The problem starts when the plans are made by the advisors, staff officers seated in higher HQ trying to control the progress and outcome of the operation through radio or phone. The commander must be at the place and point of action with men. In joint operations, command should rest with officers of appropriate rank officer whose force constitutes a major part in the ensuing operation and whose task is most crucial for success of operation. Making a police officer with much less service experience as commander for operations carried out by CRPF/ Cobra/BSF units is being done on a regular basis. These forces must be given powers to exercise and operate independently. Those assigning the task must ensure they provide adequate resources to the commander to fulfil his aim.
Basic Principles, Considerations and Drills
Without Naxals exploiting the terrain and locals supporting them to their advantage; the forces operating there, in any size or time, must follow the principles and basic considerations to achieve success. The junior leaders leading the section, platoon, company or different teams or groups have to ensure elementary training on use of ground, adopting formations and drills on moving and securing bound is never compromised; these are not negotiable. Fire and move is the basis of operation in every warfare, it helps Commander retain balance and reaction capabilities when surprised. Conventional use of Advanced and Flank Guards for protection during move if understood correctly by the commander and men, can be applied for securing and protecting moves during operations thus eliminating chances of getting surprised. In close country, fire and move is the basic drill to be followed to ensure the entire group does not come under effective fire and retains capability to retaliate. The moves have to be tactical, bound by bound, clearing and securing important tactical features. In thick jungles, the parties may have to be divided in more number of groups with one party moving at a time, other covering them. It always takes time and is tedious, but must never be compromised. Like a rock climber uses two hands and two feet to secure hold on a rock, with his face towards the rock, only moving one hand or leg at a time to find a new hold. The other three holds provide him safety and stability.
Maintaining Contact once Established
Unless the entire party walks into ambush and is wiped out in the first go, the contact should never be lost. Breaking the ambush does not mean running away. So long as the contact is maintained, Naxals can not take away the weapons or mutilate or booby trap the bodies of jawans. As happened in this case, losing weapons and ammunition is more dangerous as these are bound to be used against own forces. Rushing in reinforcements or aid after the ambush is further prone to be ambushed.
Create and Retain In built Reserves
Therefore plan must cater for keeping adequate in built reserve placed or moving reasonably behind the leading columns. Reserve must be suitably armed and equally capable to carry out the same task assigned to the main group. The Naxals or insurgents rarely chose to get involved in pitched or prolonged battle with security forces. Once they feel threatened of being outfired, outnumbered, it is likely they may disengage. In all major important operations, situation and time permitting, use of helicopters for lifting armed reserves or use of helicopters as elevated firing platforms can prove to be force multiplier and retain initiative. Wherever possible, technological support must be fully utilised and made use to support the troops. The ideal situation would be to have sufficient troops to provide continuous security while moving or till they return. They need to be placed at locations to minimise the redeployment or rushing .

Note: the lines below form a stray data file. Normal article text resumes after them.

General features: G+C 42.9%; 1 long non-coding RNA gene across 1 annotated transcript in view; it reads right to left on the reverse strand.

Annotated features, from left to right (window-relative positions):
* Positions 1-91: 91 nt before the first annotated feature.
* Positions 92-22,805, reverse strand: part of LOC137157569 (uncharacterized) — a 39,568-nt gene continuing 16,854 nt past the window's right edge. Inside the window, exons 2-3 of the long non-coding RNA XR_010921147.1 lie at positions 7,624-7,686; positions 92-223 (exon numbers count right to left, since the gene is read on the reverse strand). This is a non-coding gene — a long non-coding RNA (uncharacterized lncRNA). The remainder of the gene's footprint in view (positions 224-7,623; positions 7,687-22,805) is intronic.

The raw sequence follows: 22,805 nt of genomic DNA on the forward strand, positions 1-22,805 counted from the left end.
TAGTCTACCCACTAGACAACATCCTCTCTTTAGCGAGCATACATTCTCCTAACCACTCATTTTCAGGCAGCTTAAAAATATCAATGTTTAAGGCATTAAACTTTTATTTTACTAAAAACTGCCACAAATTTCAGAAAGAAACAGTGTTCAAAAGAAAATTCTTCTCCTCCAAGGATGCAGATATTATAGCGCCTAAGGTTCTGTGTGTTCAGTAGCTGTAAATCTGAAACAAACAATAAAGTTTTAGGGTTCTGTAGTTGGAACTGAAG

Learning and Sharing of Lessons
An operation turning into heavy losses for any force may be the result of some lapses that might have crept in during planning or execution of a plan or change in situation that was not anticipated. Some of it may be totally beyond control. Losses do impact the morale of the unit and the force and it is incumbent upon the commanders to revive the morale of men and which requires a very fine judgment and leadership skill .
Many times, an attempt is made by a superior officer or a HQ to underplay the factual loss and lapses that led to the failure. The reports and detailed reports that follow are prepared in consonance with the opinion already made, for fears of being called out for disciplinary action, no one comes forward to give the actual version, the shortcoming and lapses remain undisclosed and get buried. The lapses that could have served as vital lessons in similar operations and situation, are denied. The post incident analysis or the case study of each encounter or operation must be done by someone having eye and knowledge to bring out learning lessons without fear or favour, with honesty.
Refocus on Training Needs
The leadership must accord top priority especially for collective Training in CAPFs for the units engaged in CI/ANO/CT operations. The training needs have to be re-identified, updated. The outlook of training has to shift from the police role to combatised role. It will be very appropriate if more and more officers from CAPF undergo courses like Junior Command or Jungle Warfare with the Indian Army. I can say with confidence the learning made from JC Army is the backbone for learning operations in different scenarios at junior level.
Mr BN Sharma is the Former Inspector General of Border Security Force (BSF) with a service of over 38 years in BSF. He has vast experience in counter insurgency operations, having served in North East including Nagaland, Tripura & Mizoram and in Punjab and J&K. He was an instructor in BSF Academy for 13 years and is an alumni of DSSC, Wellington.